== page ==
My parents were the first in each of their families to go to college. My father put himself through, working as a boxer (!) and selling ice cream on the beach. My mother had her school paid for by her parents. Her older sister chose secretarial school. Actually, I shouldn’t say they were first. My mother’s mother went to nursing school in Philadelphia. That’s where she met my grandfather. She graduated in 1929 – I have her class ring. Nursing school was not then what it is now. She signed on with a hospital, lived in the dorms and worked at the hospital while going to classes at the hospital. I have some of her notes and text books also. Back then it was of course nursing or teaching for women, mostly. My grandfather’s father (clear?) was supposedly some kind of engineer, but I have no idea what that entailed in Germany in the 1800s.
My mother went to school to be a teacher, and she taught for a short time before I was born. I know she wanted to have more than one child. I don’t know if it was in her plan to work or stay at home. They were married in July and I was born the following May. We lived in an apartment in a city. I have some memories of living in that apartment building. We moved to the suburbs before I was to start school, so before the fall of my fifth year.
I remember trying to give up my bottle. Yes, my baby bottle. I had severe allergies as a child – eczema, asthma and hay fever. At something like three weeks old, I was reacting to orange juice. This was 1962. I had soybean formula as my main food in a bottle for years. I have a very embarrassing picture in my baby book of me at about three years old, dressed in a coat and hat for Sunday school, holding a patent leather purse and with my bottle sitting next to me. My mother took this picture in order to shame me into giving it up. Didn’t work. I remember playing around my father’s desk, putting my bottle into his garbage can, telling him I was done with it. I remember taking it out of the garbage can, saying I would quit after this one. Foreshadowing?
I remember washing the night gown my aunt had given me in my Susie Homemaker washing machine. I loved the night gown, because my mother always made me wear feety pajamas and tights, no matter how hot it was. Seriously, the memory of the pajamas and tights makes me want to cry even now. It was awful. I don’t sweat much, and I can’t take high heat. My family (mostly my wife and son) have made fun of me over the frustration these memories can make me feel even now. My mother did this so I couldn’t scratch my eczema. How hideous. When she wouldn’t let me rewear the hallowed night gown because it wasn’t clean, I washed it myself. It had senoritas with castanets on it. I loved it!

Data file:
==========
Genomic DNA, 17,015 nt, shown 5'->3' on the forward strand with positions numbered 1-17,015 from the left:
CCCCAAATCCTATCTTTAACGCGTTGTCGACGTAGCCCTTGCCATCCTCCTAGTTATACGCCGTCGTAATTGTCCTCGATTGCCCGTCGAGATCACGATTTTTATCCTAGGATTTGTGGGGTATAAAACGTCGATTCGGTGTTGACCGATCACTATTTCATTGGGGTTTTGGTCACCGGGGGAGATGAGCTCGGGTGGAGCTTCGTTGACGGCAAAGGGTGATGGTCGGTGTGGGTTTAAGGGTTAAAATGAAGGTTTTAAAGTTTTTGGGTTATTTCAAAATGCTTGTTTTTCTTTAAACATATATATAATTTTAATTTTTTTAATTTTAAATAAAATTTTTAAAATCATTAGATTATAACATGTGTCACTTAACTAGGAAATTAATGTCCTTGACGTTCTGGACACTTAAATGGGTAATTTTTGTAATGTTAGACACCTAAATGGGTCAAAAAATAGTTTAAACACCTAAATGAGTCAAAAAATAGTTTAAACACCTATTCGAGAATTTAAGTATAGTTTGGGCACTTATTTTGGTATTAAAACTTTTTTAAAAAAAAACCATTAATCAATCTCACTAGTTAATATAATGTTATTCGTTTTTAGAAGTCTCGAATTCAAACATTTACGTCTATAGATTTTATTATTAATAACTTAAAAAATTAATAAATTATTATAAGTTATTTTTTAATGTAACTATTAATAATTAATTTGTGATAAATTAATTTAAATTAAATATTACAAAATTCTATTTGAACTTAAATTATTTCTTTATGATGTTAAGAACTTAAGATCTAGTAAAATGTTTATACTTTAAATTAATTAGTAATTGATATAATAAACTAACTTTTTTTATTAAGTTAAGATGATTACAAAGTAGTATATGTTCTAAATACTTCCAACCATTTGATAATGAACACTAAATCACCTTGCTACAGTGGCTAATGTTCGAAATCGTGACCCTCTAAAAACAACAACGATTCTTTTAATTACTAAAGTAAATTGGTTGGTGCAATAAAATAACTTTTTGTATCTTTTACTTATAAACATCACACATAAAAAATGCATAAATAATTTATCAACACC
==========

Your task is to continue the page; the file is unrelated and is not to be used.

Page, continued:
I remember being in a black out (that is, a time without electricity, not the alcohol induced kind, not quite yet). My aunt was stuck in a subway. It was exciting! I remember being put to bed with a candle and my friend, Eric. I guess Eric’s parents had joined my mother or parents in the apartment for the occasion. Eric and I were two weeks apart in age, and he lived in the same apartment building. Our mothers were friends. I remember Eric telling me to take the record albums (LPs) and frisbee them against the walls. I remember doing this. A different time, Eric told me to pull my mother’s hair while she was driving, and I did. Another time he told me to let go of my very special helium balloon. It was a Mickey Mouse balloon within a balloon. He told me to let go. And I did. I wonder how Eric turned out ………….